internet police

Chinese Media Banned from Getting News Stories from Social Media

To "stop circulation of fake news and rumors"

China’s control of its news media continues to tighten as new measures unveiled by authorities will forbid the use of social media as a source for news stories unless official approval is given.

Styled as a “campaign against fake news and the spreading of rumors,” the new regulations were handed down by the Cyberspace Administration of China (CAC). “It is forbidden to use hearsay to create news or use conjecture and imagination to distort the facts,” said the CAC.

The regulator listed a number of social media-sourced stories that have been reported in the news that have turned out to be false, including one involving a bus fire.

A number of websites have been punished by the CAC this year for having published unverified stories include Sina, iFeng, NetEase, and Tencent. The latest regulation comes after a long line of restrictions placed upon media and the internet in China.

In March of last year, WeChat users were forced to comply with new rules that forbade a number of illegal acts including lying. The month before, the CAC forced all WeChat users to register their accounts using their real names. Last May, some 35 dating websites were shut down for spreading pornography.

In the wake of last summer’s Tianjin explosion, websites were shut down and some 15,000 people were arrested in an online crackdown that aimed to “clean the internet” of “improper online speech”.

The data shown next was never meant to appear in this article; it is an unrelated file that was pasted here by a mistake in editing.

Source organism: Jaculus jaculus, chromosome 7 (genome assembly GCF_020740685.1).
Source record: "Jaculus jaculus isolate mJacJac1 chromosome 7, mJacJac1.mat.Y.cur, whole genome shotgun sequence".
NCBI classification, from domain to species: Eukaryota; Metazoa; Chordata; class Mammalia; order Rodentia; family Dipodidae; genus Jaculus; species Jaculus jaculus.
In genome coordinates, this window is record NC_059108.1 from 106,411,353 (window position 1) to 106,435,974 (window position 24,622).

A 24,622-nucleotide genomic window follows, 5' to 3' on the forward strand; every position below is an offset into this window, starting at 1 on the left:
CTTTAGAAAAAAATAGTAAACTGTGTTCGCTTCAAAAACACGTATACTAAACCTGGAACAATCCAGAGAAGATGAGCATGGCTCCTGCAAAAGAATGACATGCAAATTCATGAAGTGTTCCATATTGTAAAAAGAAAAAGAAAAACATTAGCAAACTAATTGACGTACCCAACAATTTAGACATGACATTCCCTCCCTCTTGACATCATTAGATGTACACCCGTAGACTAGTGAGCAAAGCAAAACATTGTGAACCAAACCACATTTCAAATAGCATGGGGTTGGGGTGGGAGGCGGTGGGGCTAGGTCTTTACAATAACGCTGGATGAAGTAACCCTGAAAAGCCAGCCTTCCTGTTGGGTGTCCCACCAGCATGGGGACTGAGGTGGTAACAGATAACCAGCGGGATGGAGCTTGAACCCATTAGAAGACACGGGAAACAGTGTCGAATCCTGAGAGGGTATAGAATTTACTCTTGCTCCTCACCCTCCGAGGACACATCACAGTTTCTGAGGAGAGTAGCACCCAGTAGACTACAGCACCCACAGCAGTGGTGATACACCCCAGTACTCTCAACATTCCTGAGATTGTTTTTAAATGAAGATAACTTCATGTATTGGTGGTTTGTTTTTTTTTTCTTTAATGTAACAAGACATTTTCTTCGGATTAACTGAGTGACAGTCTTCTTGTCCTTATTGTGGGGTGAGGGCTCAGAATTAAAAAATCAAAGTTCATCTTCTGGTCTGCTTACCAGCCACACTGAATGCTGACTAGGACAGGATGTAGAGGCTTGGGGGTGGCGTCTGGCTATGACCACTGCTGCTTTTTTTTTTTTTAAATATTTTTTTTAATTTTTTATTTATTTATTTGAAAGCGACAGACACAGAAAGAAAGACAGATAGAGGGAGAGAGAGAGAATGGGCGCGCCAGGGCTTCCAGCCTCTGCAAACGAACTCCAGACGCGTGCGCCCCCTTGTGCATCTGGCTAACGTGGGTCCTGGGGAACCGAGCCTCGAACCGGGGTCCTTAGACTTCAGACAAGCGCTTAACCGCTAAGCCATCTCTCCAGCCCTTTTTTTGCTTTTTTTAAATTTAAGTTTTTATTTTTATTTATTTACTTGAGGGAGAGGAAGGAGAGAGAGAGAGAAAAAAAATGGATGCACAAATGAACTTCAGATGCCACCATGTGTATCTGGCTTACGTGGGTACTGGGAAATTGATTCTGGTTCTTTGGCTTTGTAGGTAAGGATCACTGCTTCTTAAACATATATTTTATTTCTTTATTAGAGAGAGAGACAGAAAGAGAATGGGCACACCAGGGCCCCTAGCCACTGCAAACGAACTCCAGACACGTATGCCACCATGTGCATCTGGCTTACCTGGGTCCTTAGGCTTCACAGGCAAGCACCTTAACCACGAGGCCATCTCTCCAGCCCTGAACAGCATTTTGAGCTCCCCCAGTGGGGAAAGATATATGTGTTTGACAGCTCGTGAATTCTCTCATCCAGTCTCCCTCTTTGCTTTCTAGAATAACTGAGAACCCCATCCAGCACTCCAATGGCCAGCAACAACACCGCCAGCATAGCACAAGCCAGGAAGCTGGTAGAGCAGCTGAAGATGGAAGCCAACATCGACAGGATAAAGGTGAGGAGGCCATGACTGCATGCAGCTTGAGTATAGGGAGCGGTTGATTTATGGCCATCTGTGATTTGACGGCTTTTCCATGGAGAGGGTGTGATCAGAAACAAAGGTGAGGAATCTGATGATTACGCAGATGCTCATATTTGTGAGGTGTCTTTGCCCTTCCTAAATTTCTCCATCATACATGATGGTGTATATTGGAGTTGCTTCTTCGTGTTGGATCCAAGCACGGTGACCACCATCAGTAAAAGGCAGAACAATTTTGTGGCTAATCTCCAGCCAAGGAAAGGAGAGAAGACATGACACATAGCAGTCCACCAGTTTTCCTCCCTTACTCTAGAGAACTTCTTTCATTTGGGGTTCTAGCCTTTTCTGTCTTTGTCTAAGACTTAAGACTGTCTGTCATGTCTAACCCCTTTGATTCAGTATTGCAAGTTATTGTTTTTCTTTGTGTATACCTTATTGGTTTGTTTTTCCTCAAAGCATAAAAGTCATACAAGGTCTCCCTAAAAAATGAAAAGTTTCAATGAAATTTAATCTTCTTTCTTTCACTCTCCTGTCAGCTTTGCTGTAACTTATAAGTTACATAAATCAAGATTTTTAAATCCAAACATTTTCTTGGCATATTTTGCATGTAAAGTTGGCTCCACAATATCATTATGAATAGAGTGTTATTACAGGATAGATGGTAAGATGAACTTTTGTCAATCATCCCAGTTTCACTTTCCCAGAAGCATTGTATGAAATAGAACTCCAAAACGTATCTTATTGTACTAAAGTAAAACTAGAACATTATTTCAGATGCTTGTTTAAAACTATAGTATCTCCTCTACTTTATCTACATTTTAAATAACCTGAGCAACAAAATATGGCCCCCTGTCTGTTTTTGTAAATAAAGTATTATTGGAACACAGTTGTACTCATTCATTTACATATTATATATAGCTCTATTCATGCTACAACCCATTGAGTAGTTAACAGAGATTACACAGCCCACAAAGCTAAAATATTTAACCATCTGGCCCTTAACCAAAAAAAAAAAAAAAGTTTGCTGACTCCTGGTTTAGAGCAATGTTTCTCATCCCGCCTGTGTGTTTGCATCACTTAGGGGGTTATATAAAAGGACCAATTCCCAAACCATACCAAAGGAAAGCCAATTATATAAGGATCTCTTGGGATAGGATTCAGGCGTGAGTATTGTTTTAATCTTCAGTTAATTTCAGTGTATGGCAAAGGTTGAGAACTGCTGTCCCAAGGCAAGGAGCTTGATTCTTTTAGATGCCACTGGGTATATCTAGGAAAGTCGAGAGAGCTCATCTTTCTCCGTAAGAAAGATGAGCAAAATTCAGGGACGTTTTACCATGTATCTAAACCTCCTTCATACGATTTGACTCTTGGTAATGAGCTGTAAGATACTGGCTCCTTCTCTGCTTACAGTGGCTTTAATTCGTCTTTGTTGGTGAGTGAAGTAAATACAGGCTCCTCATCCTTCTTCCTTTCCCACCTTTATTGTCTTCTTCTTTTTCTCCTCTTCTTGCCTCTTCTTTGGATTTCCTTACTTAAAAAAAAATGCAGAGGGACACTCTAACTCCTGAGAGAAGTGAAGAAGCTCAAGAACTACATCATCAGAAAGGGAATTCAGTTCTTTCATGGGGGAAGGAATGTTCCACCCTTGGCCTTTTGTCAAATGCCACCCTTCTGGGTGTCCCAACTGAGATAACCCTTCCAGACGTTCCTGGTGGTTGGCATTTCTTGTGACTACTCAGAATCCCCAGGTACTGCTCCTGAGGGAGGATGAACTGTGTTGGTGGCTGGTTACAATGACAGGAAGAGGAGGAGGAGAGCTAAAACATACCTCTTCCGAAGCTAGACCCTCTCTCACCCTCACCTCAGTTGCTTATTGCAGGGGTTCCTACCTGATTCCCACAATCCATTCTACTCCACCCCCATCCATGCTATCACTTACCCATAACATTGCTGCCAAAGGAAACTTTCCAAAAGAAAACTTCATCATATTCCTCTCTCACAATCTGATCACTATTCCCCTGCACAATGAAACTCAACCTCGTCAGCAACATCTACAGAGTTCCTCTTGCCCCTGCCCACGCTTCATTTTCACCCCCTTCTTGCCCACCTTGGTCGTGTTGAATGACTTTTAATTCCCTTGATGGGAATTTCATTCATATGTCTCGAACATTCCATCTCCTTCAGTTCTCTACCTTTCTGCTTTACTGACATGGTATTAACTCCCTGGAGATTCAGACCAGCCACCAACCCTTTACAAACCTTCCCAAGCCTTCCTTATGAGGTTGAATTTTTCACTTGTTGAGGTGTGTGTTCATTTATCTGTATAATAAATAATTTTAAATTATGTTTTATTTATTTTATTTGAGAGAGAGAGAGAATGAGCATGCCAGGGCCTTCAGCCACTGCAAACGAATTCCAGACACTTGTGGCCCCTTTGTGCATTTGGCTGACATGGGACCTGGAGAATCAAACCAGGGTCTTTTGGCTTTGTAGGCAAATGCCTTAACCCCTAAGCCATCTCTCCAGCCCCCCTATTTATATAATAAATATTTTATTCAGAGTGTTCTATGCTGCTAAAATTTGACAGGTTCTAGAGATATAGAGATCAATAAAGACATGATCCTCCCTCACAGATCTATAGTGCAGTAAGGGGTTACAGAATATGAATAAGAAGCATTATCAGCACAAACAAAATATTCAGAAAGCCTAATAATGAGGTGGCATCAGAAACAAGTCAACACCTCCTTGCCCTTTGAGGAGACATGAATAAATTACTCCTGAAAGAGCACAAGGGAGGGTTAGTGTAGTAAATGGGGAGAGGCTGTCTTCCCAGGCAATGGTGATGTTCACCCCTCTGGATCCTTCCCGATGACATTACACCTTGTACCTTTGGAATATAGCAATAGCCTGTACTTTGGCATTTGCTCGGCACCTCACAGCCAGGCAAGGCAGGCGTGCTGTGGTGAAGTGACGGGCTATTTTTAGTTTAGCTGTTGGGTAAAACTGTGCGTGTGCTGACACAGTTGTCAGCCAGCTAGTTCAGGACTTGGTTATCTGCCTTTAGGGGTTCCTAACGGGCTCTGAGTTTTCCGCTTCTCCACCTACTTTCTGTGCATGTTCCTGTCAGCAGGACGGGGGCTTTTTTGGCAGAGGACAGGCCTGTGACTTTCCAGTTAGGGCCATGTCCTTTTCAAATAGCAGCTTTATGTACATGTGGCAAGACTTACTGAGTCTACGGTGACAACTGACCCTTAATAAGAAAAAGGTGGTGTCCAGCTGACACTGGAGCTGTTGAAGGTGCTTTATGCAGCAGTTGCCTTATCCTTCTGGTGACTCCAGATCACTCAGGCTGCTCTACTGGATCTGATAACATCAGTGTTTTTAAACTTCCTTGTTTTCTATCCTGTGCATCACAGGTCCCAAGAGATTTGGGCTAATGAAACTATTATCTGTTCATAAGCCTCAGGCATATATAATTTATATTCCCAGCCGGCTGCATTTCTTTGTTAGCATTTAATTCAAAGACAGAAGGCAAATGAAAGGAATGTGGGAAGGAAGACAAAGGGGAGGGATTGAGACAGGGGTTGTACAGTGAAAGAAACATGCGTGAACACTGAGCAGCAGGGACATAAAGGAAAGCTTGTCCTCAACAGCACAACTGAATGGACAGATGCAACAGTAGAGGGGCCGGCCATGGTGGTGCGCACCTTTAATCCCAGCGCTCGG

In July 2015, new regulations forbade Chinese journalists from working with Western news media in order to prevent state secrets from leaking out. This past February, Chinese President Xi Jinping called upon Chinese news media to adhere to party principles with a symbolic visit to the news offices of CCTV and Xinhua.

The CAC has been front and center in getting Chinese internet services to take on censorship responsibilities of their own. Last April, the CAC called on Sina Weibo to improve its censorship over its users, blaming it for “failing to censor illegal content”.

The new restrictions come a week after the former head China’s internet censorship bureau stepped down.

Charles Liu

The Nanfang's Senior Editor